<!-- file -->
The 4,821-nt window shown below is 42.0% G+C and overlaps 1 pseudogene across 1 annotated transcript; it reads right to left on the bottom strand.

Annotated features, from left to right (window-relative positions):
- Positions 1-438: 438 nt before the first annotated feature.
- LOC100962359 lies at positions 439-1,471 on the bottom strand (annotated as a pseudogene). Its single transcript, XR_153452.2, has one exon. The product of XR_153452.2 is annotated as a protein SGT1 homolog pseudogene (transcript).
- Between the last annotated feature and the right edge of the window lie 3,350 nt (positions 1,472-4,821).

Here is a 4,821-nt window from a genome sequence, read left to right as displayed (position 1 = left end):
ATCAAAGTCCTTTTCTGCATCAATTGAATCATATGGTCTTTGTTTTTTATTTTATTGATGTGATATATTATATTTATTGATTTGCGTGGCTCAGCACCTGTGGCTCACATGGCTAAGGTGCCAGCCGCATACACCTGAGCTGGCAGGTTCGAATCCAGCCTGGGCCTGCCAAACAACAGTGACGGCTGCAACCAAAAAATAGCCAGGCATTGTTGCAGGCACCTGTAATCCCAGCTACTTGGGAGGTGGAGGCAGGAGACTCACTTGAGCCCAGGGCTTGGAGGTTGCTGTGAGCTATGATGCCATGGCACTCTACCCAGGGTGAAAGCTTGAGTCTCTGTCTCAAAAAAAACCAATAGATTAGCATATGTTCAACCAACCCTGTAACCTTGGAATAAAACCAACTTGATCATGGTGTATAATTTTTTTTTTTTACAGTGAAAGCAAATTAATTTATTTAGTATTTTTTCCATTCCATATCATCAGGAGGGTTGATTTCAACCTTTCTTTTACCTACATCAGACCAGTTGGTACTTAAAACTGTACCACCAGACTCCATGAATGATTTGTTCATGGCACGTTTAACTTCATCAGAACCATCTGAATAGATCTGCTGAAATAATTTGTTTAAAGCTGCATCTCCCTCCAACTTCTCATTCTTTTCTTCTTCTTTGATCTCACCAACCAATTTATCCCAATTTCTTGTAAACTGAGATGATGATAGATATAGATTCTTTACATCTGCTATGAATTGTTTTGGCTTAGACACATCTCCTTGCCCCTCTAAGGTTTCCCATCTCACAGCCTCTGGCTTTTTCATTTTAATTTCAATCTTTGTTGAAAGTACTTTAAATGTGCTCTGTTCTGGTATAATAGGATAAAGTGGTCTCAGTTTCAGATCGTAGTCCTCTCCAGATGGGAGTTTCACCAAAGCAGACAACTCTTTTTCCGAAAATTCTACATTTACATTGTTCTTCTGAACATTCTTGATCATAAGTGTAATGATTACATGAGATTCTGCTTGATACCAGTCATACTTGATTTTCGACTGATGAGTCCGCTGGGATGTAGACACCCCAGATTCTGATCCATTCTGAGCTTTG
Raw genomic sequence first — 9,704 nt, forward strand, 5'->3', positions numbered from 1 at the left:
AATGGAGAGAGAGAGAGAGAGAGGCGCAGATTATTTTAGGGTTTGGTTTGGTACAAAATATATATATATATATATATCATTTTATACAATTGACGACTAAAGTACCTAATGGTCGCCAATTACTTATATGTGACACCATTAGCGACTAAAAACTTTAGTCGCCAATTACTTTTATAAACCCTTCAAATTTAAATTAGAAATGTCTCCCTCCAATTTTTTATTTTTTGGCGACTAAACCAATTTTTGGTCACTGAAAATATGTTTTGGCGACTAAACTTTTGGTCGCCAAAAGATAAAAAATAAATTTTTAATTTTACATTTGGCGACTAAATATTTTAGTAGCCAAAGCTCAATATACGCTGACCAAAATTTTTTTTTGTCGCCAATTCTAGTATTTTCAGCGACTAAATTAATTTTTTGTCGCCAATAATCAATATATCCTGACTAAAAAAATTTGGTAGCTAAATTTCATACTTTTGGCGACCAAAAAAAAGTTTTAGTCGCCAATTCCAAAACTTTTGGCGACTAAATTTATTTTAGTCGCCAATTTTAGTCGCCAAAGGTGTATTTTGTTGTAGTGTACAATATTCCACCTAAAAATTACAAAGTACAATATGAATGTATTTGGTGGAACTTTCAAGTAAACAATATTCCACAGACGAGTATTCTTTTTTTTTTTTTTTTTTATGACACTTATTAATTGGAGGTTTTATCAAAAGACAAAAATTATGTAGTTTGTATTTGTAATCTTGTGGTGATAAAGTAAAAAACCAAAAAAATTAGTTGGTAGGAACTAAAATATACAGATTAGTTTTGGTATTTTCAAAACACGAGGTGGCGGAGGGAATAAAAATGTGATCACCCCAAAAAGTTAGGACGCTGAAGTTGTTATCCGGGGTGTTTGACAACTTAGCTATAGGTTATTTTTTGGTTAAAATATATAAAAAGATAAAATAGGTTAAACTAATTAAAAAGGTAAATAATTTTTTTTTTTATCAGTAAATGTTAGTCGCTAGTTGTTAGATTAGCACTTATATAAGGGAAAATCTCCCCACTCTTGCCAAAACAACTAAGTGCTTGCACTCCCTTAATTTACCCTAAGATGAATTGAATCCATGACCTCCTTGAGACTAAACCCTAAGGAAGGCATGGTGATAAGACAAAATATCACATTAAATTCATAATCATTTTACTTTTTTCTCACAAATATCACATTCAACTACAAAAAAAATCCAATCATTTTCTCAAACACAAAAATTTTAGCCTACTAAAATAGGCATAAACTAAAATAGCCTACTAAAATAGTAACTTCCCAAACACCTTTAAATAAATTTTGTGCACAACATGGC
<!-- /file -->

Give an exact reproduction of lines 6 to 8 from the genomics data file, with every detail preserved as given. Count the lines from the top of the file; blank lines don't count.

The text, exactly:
Here is a 4,821-nt window from a genome sequence, read left to right as displayed (position 1 = left end):
ATCAAAGTCCTTTTCTGCATCAATTGAATCATATGGTCTTTGTTTTTTATTTTATTGATGTGATATATTATATTTATTGATTTGCGTGGCTCAGCACCTGTGGCTCACATGGCTAAGGTGCCAGCCGCATACACCTGAGCTGGCAGGTTCGAATCCAGCCTGGGCCTGCCAAACAACAGTGACGGCTGCAACCAAAAAATAGCCAGGCATTGTTGCAGGCACCTGTAATCCCAGCTACTTGGGAGGTGGAGGCAGGAGACTCACTTGAGCCCAGGGCTTGGAGGTTGCTGTGAGCTATGATGCCATGGCACTCTACCCAGGGTGAAAGCTTGAGTCTCTGTCTCAAAAAAAACCAATAGATTAGCATATGTTCAACCAACCCTGTAACCTTGGAATAAAACCAACTTGATCATGGTGTATAATTTTTTTTTTTTACAGTGAAAGCAAATTAATTTATTTAGTATTTTTTCCATTCCATATCATCAGGAGGGTTGATTTCAACCTTTCTTTTACCTACATCAGACCAGTTGGTACTTAAAACTGTACCACCAGACTCCATGAATGATTTGTTCATGGCACGTTTAACTTCATCAGAACCATCTGAATAGATCTGCTGAAATAATTTGTTTAAAGCTGCATCTCCCTCCAACTTCTCATTCTTTTCTTCTTCTTTGATCTCACCAACCAATTTATCCCAATTTCTTGTAAACTGAGATGATGATAGATATAGATTCTTTACATCTGCTATGAATTGTTTTGGCTTAGACACATCTCCTTGCCCCTCTAAGGTTTCCCATCTCACAGCCTCTGGCTTTTTCATTTTAATTTCAATCTTTGTTGAAAGTACTTTAAATGTGCTCTGTTCTGGTATAATAGGATAAAGTGGTCTCAGTTTCAGATCGTAGTCCTCTCCAGATGGGAGTTTCACCAAAGCAGACAACTCTTTTTCCGAAAATTCTACATTTACATTGTTCTTCTGAACATTCTTGATCATAAGTGTAATGATTACATGAGATTCTGCTTGATACCAGTCATACTTGATTTTCGACTGATGAGTCCGCTGGGATGTAGACACCCCAGATTCTGATCCATTCTGAGCTTTG
Raw genomic sequence first — 9,704 nt, forward strand, 5'->3', positions numbered from 1 at the left: